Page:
5 years ago, I pointed out several omissions in the ASQ’s History of Quality pages, which have not been corrected. Specifically, I faulted them for ignoring the TPS/Lean approach to quality, the role of interchangeable parts technology, and the Roman philosopher Cicero, who coined the word “quality.” The first page, however, also contains what I think is an error of commission, where it credits the guilds of medieval Europe as precursors in the field, as follows:
“From the end of the 13th century to the early 19th century, craftsmen across medieval Europe were organized into unions called guilds. These guilds were responsible for developing strict rules for product and service quality. Inspection committees enforced the rules by marking flawless goods with a special mark or symbol.[…] Inspection marks and master-craftsmen marks served as proof of quality for customers throughout medieval Europe. This approach to manufacturing quality was dominant until the Industrial Revolution in the early 19th century.”
Today, that no two hand-crafted plates from Moustiers are identical is a selling point. They are perceived as works of art, not manufactured goods. In a manufactured product, the differences would be inconsistencies and therefore defects.
The purpose of medieval guilds was not to assure quality but to protect incumbents in every trade against all sorts of disruptions, from leaks of their secrets to innovations in design, manufacturing processes, or organization. Besides providing cheap labor to the masters, the interminable apprenticeships indoctrinated newcomers into the guilds and gave them a stake in perpetuating their traditions once they became masters. In the absence of patent, trademark, or copyright laws, secrecy was the only way to hold on to intellectual property and the prohibition of innovation was needed to prevent the obsolescence of the skills painstakingly learned by apprentices.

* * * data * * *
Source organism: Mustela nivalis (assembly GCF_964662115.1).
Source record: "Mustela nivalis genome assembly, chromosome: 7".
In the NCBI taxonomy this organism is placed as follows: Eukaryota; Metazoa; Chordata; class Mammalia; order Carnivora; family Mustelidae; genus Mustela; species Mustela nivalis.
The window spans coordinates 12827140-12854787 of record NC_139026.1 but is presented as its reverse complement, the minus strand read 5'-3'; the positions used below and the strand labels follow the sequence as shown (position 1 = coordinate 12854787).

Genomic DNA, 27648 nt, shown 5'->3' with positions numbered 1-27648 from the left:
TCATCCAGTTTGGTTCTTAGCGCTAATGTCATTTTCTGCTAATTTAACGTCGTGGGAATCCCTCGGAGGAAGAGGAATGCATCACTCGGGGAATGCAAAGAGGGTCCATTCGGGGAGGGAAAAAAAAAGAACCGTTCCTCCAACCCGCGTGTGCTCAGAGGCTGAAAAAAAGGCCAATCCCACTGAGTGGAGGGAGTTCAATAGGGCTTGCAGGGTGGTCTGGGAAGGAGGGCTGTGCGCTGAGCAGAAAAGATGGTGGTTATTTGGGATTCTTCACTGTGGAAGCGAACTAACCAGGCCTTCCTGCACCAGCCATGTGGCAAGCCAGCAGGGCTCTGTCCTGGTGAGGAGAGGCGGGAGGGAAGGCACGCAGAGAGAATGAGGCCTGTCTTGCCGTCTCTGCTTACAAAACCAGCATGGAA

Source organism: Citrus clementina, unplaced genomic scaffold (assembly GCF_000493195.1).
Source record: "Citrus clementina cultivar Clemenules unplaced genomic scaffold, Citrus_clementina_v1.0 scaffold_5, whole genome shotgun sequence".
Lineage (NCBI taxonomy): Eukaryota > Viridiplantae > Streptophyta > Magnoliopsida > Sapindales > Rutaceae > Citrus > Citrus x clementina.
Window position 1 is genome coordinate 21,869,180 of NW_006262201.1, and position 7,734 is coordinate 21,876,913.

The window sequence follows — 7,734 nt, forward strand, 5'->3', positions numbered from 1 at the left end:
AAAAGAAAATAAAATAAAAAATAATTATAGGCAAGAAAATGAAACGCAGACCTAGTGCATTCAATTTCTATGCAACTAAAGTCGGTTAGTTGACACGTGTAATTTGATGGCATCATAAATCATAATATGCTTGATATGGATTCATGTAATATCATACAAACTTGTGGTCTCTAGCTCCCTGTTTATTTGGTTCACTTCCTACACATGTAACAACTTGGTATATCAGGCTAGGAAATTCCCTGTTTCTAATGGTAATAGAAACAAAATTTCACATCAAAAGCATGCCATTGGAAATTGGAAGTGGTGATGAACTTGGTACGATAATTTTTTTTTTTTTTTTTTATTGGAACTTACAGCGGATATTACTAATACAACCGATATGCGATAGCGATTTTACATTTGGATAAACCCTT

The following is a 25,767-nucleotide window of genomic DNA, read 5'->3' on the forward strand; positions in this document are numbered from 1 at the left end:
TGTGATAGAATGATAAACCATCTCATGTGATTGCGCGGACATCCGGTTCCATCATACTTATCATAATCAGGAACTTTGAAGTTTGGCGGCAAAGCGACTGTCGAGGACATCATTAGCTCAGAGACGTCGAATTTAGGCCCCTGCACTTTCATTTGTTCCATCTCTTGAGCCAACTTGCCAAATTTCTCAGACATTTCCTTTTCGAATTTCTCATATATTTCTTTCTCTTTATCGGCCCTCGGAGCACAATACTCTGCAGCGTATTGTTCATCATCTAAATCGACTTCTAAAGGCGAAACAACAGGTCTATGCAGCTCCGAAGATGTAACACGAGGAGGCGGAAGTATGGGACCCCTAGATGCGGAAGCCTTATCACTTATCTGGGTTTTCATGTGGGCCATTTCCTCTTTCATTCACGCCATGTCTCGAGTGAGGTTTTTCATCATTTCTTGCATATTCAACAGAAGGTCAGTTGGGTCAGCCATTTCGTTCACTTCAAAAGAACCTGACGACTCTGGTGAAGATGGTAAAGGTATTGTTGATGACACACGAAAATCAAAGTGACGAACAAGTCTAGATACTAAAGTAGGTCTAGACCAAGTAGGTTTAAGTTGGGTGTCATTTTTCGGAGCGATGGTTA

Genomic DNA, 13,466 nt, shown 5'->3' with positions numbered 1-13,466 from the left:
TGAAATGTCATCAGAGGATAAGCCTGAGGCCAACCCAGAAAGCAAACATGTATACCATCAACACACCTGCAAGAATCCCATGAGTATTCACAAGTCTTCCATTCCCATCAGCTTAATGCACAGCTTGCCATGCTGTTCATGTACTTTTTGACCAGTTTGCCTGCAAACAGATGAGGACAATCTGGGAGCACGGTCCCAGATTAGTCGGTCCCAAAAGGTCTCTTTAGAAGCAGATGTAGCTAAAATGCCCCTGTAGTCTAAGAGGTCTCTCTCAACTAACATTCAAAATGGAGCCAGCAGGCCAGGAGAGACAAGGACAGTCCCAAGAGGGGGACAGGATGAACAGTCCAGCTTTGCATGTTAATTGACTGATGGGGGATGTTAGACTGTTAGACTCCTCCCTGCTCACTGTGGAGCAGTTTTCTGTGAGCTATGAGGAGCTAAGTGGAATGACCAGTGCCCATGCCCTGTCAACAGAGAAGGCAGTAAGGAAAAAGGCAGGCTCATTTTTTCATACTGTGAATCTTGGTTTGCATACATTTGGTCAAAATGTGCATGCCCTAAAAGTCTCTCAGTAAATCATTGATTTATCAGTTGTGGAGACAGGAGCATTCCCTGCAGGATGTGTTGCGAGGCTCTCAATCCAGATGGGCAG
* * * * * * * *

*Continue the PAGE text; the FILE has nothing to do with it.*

The development of interchangeable parts technology, as the first major step in quality improvement and a break from guild practices, is ignored in the ASQ pages but explicitly referenced in Shewhart’s Statistical Method From The Viewpoint of Quality Control (pp. 2-4). He even includes the following timeline:
Shewhart’s developed Control Charts 93 years ago to help manufacturers establish and sustain the capability to hold tolerances on critical product characteristics but this presupposes the existence of such characteristics and tolerances, which is a legacy of interchangeable parts technology, as explained by Shewhart.
Historian Ken Alder reports the little known 18th-century French prequel to the American story of interchangeable parts technology, and the way the gunsmiths of Saint-Étienne sabotaged its implementation in musket manufacturing, leading to the cancellation of the effort by Napoleon’s government in 1807 and a drop in the quality of French weapons.
Meanwhile, Thomas Jefferson, who had learned of this development as ambassador to France in 1785, undertook to continue it in the US, where guilds did not have the same power of obstruction and where it bore fruit decades later.